In this submission, ACTCOSS notes the significant mental health toll of the bushfires, as well as the significant impacts of the extreme, prolonged bushfire smoke that blanketed the ACT.
Issue 91 of the ACTCOSS journal explores how we can support the wellbeing of everyone in our diverse Canberra community. It also examines the concept of a ‘wellbeing economy’ that secures the economic wellbeing of people while protecting resources and the environment.
Our submission welcomes Evoenergy’s commitment to supporting vulnerable consumers while seeking further details that would provide confidence that there will be an equitable distribution of risk as the ACT transitions away from natural gas and that low-income households will not be left worse off.
ACTCOSS has made a submission to the Joint Standing Committee on the National Disability Insurance Scheme (NDIS) in response to its NDIS Workforce Inquiry.
ACTCOSS, Care Financial Counselling Service, and Better Renting made a joint submission to the Independent Competition and Regulatory Commission (ICRC) in response to their Retail Electricity Price Investigation 2020-24 Draft Report.
ACTCOSS fully supports the development of an ACT Child Safe Standards scheme based on lessons learned from the Royal Commission into Institutional Responses to Child Sexual Abuse.
In this submission to Council of Attorneys-General review of the age of criminal responsibility, ACTCOSS recommends the minimum age be raised from 10 to 14 across all states and territories.
Our submission to the Standing Committee on Justice and Community Safety on the Human Rights (Workers' Rights) Amendment Bill 2019 ACTCOSS argued that all Economic, Social and Cultural (ESC) Rights should be included in the ACT Human Rights Act.
This tool is designed to help you think holistically about how to seek, engage, employ and retain Aboriginal and/or Torres Strait Islander staff within your organisation.
Our submission calls on the ACT Government to assess all measures in its next 5-year plan for sustainable energy against criteria for a just transition to zero net greenhouse gas emissions in the ACT by 2045.
This report presents the outcomes from a workshop that aimed at assisting Evoenergy in engaging with, and supporting the engagement of, vulnerable energy consumers as part of the development of their next 5-year plan for the gas network in the ACT and Queanbeyan-Palerang region.
Issue 90 of the ACTCOSS journal provides a springboard for reflective practice. Contributions from ACTCOSS members and staff capture the hopes and visions held for service reforms, citizen engagement and social justice advocacy.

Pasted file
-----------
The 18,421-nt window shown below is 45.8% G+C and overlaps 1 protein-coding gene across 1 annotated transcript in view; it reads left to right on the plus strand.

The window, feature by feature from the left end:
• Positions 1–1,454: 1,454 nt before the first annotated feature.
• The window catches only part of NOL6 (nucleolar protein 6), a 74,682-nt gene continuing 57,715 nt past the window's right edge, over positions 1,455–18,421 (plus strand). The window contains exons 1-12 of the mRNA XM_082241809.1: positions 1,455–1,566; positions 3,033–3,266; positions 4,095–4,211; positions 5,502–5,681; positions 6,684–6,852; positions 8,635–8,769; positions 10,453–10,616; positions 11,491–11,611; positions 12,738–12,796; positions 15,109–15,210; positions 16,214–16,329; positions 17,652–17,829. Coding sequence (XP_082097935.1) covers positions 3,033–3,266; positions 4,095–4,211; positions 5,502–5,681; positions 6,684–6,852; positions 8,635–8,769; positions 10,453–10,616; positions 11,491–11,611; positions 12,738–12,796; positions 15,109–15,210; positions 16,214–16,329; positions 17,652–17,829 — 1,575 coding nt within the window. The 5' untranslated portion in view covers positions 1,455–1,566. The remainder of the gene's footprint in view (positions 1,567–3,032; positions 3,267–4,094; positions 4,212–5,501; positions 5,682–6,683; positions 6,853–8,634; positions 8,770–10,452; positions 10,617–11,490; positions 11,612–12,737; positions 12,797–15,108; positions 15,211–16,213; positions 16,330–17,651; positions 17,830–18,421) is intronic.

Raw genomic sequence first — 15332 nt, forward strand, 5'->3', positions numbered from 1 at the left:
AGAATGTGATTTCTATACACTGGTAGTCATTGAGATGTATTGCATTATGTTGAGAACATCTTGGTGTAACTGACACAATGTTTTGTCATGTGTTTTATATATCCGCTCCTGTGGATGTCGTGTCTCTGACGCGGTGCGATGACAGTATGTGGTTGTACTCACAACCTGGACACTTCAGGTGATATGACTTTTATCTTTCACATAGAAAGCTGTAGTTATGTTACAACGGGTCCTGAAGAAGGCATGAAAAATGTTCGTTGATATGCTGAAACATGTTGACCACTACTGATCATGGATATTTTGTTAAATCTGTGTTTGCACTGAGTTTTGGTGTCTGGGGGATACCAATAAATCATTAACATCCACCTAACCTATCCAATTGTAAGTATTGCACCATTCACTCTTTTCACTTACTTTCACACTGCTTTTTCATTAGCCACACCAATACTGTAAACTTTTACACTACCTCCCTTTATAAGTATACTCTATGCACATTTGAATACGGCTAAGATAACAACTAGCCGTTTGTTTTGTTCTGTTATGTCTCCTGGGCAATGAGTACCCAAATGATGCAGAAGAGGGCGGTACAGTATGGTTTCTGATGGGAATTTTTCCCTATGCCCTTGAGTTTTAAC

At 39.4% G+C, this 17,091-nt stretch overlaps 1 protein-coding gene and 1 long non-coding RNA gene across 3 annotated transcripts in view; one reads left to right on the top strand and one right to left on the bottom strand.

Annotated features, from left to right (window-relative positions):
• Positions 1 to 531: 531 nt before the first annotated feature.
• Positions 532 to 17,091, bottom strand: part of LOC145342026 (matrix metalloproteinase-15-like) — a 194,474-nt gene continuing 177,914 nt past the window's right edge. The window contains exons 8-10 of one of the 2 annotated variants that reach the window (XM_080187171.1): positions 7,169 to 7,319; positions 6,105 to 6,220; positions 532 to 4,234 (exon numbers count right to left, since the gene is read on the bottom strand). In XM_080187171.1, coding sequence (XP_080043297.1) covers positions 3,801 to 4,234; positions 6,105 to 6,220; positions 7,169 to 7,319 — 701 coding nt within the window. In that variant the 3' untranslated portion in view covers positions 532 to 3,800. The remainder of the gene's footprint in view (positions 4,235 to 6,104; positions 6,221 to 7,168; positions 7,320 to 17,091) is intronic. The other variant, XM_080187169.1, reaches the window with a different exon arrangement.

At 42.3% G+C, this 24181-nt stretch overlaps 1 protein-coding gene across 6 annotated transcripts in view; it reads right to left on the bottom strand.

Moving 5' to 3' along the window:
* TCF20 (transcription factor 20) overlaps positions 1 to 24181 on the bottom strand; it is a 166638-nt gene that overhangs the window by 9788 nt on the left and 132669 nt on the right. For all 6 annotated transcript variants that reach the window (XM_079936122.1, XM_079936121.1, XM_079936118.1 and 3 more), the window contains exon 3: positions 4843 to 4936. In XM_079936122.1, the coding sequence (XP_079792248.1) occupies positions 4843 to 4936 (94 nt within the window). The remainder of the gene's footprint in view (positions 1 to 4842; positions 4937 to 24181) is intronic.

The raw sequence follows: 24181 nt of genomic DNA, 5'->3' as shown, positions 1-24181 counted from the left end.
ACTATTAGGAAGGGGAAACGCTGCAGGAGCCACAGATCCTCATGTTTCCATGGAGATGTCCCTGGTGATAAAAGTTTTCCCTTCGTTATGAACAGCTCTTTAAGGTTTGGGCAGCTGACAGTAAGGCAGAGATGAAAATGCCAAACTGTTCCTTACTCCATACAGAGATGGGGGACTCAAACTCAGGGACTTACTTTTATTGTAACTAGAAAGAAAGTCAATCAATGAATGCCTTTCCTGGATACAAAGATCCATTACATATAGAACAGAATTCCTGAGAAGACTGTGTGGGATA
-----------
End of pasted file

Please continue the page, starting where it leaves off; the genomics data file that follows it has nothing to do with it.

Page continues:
ACTCOSS strongly supports the development of a Commissioning for Social Impact Strategy as a whole-of-government framework that should assist in matching the intent of The Social Compact and other partnership arrangements between the ACT Government and community sector with practice.
In ACTCOSS’s submission for the 2020-21 ACT Budget, we outline fifty priorities, calling for adequate resourcing of community-based, non-government delivered services and responses to meet community need and a changing Canberra.
Shattered Myths is a retrospective of twenty years of work on poverty, tracing ACTCOSS’s continued efforts to shatter myths about prosperity being available to everyone in Canberra.
This ACTCOSS annual report highlights our achievements for 2018-19, including major policy advocacy and capability activities.
In this report, WCHM and ACTCOSS have revisited the latest data to determine what changes have occurred in the labour market and how women have fared though the changes compared to men.
The Constitution provides the legal framework and processes that govern ACTCOSS as an incorporated entity under the Associations Incorporation Act 1991.
Issue 89 of the ACTCOSS journal illuminates some of the work being done by ACT community organisations to grow the reach and relevance of services needed as our population grows and changes.
The report shows that people with disability self-report poor health outcomes arising from personal and structural issues. It concludes that tangible, specific initiatives with adequate investments are needed to improve access to health services, while a package of work and measures is needed to ensure more supports and cohesion at the NDIS and health interface, including ensuring disability supports continue whilst people access health services.